Responding to the data published by the ONS on Long COVID, Layla McCay, director of policy at the NHS Confederation, said:
“These figures are a clear reminder of the real risk of how COVID-19 can continue to affect people's lives long after the first symptoms. That so many people are reporting possible Long COVID also reminds us of the additional pressure on NHS teams associated with these new and longer-term health problems, especially for community services and primary care.
“This is alongside the pressures caused by rapidly growing demand for mental health services, and also tackling the backlog of treatment as a result of the disruption caused by the pandemic. There is also a hidden list of patients who may not yet have come forward for treatment, and our own modelling has suggested that if they did present, there could be a backlog of 6.9 million by the end of 2021.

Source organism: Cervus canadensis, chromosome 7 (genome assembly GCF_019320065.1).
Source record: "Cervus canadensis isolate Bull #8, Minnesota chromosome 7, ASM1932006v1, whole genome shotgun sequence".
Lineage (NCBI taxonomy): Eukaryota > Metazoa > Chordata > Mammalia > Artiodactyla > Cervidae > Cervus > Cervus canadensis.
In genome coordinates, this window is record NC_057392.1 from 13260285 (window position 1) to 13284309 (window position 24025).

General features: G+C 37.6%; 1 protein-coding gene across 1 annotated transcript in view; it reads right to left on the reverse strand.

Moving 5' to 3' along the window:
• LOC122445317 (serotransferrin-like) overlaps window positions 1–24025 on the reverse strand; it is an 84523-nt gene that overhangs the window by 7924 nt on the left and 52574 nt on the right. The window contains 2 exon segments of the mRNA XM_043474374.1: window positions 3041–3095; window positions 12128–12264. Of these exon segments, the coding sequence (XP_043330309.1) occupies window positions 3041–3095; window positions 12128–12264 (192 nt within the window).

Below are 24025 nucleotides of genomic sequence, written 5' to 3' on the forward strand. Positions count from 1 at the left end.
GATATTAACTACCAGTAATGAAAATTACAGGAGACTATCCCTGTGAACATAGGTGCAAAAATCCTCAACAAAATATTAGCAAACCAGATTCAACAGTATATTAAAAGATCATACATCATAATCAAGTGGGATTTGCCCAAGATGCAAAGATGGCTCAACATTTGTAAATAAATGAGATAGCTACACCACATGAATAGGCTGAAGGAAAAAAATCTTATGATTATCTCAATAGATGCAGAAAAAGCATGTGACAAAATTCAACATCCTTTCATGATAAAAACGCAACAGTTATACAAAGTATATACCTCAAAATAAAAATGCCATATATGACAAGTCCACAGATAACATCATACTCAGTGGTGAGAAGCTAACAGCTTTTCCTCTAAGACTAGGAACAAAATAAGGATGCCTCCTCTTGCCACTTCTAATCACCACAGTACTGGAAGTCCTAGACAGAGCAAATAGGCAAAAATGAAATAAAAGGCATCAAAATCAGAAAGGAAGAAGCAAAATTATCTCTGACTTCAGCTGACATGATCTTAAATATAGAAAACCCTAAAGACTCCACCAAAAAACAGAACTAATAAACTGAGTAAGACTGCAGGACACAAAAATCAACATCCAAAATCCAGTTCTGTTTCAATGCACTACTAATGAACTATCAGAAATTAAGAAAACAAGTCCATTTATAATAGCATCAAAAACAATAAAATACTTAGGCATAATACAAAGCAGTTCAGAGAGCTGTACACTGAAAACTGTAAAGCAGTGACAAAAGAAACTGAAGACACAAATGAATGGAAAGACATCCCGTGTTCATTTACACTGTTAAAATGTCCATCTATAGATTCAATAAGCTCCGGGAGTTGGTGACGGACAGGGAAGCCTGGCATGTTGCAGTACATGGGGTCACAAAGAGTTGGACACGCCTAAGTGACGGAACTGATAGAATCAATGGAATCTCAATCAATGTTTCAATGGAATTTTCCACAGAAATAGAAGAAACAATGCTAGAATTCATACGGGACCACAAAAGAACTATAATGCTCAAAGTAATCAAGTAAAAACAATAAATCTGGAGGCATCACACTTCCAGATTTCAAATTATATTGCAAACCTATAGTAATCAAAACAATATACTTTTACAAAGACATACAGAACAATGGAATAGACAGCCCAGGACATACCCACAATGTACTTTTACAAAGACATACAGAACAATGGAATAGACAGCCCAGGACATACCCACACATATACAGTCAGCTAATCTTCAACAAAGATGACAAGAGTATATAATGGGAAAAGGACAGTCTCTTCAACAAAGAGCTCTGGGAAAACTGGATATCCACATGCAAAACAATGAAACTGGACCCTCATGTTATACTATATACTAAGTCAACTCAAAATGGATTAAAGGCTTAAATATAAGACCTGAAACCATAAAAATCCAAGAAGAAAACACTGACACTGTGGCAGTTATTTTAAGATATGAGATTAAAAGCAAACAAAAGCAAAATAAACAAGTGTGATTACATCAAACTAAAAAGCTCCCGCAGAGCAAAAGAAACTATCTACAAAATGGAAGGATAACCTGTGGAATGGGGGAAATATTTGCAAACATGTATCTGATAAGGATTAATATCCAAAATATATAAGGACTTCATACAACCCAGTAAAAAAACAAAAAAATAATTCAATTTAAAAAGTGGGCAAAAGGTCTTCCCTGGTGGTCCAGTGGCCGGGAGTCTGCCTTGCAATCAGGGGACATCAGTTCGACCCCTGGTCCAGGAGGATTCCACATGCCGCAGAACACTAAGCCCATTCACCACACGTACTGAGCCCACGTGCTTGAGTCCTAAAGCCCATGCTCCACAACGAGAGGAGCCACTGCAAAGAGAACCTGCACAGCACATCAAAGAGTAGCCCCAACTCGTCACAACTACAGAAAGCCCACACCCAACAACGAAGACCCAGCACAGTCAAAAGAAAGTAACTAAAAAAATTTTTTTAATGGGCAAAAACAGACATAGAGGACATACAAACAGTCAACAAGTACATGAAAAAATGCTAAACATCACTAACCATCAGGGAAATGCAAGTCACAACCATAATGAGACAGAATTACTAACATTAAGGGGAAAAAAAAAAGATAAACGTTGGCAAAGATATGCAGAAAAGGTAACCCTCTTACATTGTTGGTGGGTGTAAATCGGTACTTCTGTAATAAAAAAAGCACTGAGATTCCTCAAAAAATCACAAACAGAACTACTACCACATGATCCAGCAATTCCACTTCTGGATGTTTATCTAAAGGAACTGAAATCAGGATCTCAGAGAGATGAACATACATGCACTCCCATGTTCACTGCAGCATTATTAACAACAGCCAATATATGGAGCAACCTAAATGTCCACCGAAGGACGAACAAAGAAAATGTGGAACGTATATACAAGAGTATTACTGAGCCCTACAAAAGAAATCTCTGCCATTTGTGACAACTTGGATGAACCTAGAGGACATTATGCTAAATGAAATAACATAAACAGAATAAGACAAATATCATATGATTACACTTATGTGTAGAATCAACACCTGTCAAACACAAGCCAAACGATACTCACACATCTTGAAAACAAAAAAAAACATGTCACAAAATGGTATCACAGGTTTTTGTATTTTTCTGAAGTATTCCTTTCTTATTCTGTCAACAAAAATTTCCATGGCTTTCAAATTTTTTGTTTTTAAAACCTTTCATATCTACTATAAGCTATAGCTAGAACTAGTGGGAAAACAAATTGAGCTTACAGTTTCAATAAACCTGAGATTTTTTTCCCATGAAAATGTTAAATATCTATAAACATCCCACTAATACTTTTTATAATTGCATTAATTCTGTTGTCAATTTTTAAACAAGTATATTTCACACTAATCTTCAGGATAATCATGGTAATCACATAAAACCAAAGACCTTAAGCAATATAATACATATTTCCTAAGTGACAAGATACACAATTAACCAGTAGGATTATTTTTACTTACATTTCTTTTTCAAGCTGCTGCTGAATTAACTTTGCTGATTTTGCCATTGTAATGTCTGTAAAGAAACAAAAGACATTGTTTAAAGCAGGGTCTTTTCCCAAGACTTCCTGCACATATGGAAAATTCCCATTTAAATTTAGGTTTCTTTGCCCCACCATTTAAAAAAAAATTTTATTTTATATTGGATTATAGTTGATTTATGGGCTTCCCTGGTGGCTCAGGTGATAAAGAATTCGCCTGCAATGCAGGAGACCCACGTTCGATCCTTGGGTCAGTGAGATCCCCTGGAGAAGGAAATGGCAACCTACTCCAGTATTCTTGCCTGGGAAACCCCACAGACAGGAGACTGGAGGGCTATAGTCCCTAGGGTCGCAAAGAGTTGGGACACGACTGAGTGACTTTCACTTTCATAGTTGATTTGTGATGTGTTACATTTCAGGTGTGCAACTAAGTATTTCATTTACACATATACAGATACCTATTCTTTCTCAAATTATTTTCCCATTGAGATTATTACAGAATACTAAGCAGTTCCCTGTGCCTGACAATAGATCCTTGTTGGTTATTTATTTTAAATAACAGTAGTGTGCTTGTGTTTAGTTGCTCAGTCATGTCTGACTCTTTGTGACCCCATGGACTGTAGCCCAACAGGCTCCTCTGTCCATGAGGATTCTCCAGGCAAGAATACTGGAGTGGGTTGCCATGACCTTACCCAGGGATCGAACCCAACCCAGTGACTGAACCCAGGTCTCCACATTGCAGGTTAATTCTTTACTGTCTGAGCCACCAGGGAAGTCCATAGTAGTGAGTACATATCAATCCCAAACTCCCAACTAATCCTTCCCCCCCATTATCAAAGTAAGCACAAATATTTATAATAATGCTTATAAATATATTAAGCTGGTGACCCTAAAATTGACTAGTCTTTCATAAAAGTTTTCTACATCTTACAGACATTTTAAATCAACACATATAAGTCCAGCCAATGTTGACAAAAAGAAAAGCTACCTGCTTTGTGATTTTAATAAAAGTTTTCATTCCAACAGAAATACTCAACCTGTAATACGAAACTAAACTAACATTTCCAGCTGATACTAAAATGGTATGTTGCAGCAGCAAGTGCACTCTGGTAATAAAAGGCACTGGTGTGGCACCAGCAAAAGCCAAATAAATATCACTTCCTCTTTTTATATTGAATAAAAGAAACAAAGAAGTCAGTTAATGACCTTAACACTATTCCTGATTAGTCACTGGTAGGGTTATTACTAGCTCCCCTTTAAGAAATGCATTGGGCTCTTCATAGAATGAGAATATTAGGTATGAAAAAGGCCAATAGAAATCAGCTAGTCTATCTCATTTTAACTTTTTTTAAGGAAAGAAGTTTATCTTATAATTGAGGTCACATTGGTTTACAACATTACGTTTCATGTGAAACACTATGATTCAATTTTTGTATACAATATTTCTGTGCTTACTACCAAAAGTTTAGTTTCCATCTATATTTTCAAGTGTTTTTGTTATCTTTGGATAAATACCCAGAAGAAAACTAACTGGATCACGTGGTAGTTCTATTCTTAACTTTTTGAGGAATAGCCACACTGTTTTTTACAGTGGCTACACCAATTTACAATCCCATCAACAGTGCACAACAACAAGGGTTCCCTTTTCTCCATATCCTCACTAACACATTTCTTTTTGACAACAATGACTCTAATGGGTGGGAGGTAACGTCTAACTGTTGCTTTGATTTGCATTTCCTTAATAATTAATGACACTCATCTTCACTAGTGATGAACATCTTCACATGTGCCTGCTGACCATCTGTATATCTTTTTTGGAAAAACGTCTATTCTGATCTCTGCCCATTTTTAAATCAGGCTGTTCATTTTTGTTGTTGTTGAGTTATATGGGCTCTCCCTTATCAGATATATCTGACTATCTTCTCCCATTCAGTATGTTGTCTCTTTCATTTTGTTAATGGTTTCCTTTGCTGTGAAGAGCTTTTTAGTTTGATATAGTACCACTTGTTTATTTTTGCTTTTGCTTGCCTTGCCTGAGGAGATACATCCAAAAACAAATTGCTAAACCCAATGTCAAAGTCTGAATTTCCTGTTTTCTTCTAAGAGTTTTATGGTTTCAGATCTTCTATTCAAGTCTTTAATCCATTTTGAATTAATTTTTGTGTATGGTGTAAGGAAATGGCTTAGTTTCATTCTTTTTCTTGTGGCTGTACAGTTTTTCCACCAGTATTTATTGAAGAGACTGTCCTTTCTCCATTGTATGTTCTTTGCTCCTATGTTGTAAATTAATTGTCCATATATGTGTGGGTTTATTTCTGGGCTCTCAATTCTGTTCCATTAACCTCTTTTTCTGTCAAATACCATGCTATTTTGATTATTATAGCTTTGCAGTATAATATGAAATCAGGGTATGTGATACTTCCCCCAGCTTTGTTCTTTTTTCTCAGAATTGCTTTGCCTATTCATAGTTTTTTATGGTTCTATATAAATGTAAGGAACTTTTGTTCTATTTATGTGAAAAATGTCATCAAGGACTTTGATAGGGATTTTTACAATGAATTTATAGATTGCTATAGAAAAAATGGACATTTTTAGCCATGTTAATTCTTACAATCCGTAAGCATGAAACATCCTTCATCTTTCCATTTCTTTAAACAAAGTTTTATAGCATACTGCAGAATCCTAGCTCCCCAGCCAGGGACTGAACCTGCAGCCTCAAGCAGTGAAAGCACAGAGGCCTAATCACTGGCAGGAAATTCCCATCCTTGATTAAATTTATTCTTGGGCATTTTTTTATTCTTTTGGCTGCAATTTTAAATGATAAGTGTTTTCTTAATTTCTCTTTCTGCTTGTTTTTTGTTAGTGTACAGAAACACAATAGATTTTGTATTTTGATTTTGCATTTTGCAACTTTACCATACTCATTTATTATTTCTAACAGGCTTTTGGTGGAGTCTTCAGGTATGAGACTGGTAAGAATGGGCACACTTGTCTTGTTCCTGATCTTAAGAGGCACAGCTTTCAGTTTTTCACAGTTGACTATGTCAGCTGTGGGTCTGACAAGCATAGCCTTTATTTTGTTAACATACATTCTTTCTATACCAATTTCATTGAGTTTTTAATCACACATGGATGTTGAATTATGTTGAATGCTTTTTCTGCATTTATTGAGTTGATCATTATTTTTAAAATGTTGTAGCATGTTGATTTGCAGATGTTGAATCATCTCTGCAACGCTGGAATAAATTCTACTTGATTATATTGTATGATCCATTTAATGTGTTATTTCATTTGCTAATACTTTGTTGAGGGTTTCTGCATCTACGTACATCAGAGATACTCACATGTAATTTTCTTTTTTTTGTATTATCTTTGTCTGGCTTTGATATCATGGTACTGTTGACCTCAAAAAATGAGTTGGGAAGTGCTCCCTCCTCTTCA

“The findings that those most likely to experience symptoms of Long COVID are those living in the most deprived areas and those with pre-existing, activity-limiting health conditions also highlights yet again the pressing need to address health inequalities.
“NHS organisations are working hard to improve access and maximise capacity so that they can provide care to as many people as possible. But the Government must be honest with the public about the scale of the challenge facing the NHS and also provide the investment needed to tackle issues like Long COVID alongside all the other pressures on the health service.”